Like many in the community of theoretical physicists, Professor Hawking is after the Grail of science-the Theory of Everything that lies at the heart of the cosmos. He involves us in the attempts at uncovering its secrets-from supergravity to supersymmetry, from quantum theory to M-theory, from holography to duality, and now, at the very frontiers of science, superstring theory and p-branes. He shares his eagerness to
"combine Einstein's General Theory of Relativity and Richard Feynman's idea of multiple histories into a complete unified theory that will describe everything that happens in the universe."
With characteristic exuberance, Hawking invites us to be fellow travelers on this extraordinary voyage through spacetime.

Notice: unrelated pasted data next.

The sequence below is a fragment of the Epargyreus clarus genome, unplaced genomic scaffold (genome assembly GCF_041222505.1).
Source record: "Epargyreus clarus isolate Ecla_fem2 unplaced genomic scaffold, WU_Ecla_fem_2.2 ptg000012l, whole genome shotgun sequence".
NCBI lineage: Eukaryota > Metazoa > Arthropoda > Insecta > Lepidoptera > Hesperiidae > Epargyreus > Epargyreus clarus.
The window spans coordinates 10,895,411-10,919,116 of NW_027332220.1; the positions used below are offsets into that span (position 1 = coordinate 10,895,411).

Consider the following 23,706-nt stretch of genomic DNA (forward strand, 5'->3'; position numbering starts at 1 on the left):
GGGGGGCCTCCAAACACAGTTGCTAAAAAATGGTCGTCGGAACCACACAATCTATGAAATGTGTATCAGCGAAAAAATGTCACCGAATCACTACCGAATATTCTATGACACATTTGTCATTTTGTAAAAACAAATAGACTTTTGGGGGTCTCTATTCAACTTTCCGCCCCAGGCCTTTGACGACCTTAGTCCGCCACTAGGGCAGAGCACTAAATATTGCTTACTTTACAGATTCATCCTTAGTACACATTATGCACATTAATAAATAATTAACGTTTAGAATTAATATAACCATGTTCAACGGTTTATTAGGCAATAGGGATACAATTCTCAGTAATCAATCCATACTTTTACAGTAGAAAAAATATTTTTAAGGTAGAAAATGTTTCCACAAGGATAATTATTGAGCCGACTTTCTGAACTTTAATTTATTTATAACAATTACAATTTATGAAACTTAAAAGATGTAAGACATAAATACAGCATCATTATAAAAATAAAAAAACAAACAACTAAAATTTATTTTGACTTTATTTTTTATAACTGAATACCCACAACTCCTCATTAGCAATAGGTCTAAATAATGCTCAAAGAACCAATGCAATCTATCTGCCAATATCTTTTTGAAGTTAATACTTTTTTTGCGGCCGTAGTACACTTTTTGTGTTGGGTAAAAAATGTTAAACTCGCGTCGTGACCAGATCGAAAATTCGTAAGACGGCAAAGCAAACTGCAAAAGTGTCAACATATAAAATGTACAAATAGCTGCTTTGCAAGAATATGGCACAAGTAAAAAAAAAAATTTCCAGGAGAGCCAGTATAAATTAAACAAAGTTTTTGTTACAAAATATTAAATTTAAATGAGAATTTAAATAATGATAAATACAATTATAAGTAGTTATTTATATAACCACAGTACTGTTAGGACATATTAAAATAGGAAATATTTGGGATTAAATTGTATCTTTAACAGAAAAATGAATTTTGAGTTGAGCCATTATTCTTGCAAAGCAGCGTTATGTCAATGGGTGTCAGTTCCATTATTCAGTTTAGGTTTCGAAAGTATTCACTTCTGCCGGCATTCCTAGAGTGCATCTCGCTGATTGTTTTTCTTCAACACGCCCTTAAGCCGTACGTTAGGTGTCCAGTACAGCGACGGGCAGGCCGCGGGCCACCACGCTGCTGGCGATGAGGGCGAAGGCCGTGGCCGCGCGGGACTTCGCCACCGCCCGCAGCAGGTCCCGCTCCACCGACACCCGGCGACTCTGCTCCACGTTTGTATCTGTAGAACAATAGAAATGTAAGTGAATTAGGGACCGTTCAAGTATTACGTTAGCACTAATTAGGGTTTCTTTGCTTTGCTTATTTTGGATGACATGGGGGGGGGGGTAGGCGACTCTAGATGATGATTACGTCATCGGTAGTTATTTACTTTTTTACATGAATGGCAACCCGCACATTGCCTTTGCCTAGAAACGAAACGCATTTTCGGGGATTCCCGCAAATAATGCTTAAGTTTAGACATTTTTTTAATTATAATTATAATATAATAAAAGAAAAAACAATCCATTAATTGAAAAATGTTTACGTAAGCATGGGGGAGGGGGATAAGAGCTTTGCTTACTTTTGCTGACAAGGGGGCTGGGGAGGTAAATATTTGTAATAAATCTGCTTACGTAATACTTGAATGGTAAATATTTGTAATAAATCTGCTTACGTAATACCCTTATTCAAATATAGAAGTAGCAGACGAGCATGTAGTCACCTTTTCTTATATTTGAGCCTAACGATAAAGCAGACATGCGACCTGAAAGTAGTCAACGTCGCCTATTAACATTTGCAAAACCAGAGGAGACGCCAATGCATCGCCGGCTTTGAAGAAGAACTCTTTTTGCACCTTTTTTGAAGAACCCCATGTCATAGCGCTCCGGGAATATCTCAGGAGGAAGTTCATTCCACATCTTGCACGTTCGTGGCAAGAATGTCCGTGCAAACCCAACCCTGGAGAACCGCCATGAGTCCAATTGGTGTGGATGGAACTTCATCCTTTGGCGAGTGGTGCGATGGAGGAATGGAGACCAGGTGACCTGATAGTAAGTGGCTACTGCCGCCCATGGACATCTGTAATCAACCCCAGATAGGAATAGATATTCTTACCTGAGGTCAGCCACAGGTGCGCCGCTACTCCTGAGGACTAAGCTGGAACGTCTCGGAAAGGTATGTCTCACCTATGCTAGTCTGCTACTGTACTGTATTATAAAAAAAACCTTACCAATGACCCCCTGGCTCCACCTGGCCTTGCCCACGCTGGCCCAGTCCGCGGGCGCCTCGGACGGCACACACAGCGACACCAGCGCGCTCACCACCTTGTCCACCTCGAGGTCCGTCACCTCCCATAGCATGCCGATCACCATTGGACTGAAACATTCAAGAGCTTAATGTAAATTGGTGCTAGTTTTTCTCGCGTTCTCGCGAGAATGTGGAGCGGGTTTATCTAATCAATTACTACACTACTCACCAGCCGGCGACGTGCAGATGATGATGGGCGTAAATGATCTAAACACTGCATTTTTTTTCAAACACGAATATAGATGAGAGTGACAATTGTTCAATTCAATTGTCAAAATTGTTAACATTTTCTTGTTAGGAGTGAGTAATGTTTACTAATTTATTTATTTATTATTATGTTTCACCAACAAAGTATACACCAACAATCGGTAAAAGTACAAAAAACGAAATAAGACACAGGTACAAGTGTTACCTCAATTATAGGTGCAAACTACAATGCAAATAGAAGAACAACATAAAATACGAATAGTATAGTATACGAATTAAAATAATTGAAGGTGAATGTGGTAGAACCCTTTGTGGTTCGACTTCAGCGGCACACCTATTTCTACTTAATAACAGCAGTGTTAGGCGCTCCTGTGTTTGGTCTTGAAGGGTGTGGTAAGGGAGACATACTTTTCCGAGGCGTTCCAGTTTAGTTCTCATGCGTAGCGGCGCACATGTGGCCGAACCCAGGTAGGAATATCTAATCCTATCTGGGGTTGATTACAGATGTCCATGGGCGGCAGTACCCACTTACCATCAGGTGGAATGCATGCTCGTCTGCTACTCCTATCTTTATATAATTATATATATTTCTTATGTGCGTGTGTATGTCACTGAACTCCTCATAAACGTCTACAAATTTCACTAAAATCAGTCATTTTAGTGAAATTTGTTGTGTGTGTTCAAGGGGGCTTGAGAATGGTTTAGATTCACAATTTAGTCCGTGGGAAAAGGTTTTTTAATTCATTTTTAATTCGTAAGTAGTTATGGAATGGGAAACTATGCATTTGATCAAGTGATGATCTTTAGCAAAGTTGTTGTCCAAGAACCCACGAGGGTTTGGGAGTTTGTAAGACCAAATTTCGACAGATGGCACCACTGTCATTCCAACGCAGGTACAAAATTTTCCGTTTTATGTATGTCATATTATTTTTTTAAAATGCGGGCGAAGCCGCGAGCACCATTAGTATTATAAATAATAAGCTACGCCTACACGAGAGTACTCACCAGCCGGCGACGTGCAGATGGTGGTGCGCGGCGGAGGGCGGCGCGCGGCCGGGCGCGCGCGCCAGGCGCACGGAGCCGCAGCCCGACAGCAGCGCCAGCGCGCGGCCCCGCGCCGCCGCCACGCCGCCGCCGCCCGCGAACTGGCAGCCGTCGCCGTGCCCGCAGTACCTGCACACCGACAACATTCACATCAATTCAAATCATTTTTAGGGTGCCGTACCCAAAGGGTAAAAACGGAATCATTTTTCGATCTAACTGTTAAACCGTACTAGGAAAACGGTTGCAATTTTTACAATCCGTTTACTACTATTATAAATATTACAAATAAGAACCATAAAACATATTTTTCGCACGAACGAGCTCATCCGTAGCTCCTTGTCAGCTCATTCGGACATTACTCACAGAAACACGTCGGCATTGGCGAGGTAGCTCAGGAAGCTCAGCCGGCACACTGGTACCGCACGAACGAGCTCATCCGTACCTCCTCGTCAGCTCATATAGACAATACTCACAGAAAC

Explaining cosmology to a popular audience is a difficult task, but Hawking has the gift of making extraordinarily complex concepts understandable. An eminent theoretical physicist at Cambridge University and author of the best-selling A Brief History of Time, Hawking here describes scientists' latest theories about the origin, structure, and evolution of the universe. The book's title refers both to its purpose as a summary of current cosmological thinking and to the particular theory of imaginary time as a "tiny, slightly flattened sphere." The helpful color illustrations, which comprise about half of the book, clarify the surreal aspects of the universe, such as the shape of time and the ten or 11 dimensions in which we exist. Hawking's occasional wit and his ability not to take himself too seriously help place our strange universe in a more human context. Highly recommended for all libraries. [Previewed in Prepub Alert, LJ 6/15/01.] Jeffrey Beall, Univ. of Colorado Lib., Denver Copyright 2001 Cahners Business Information.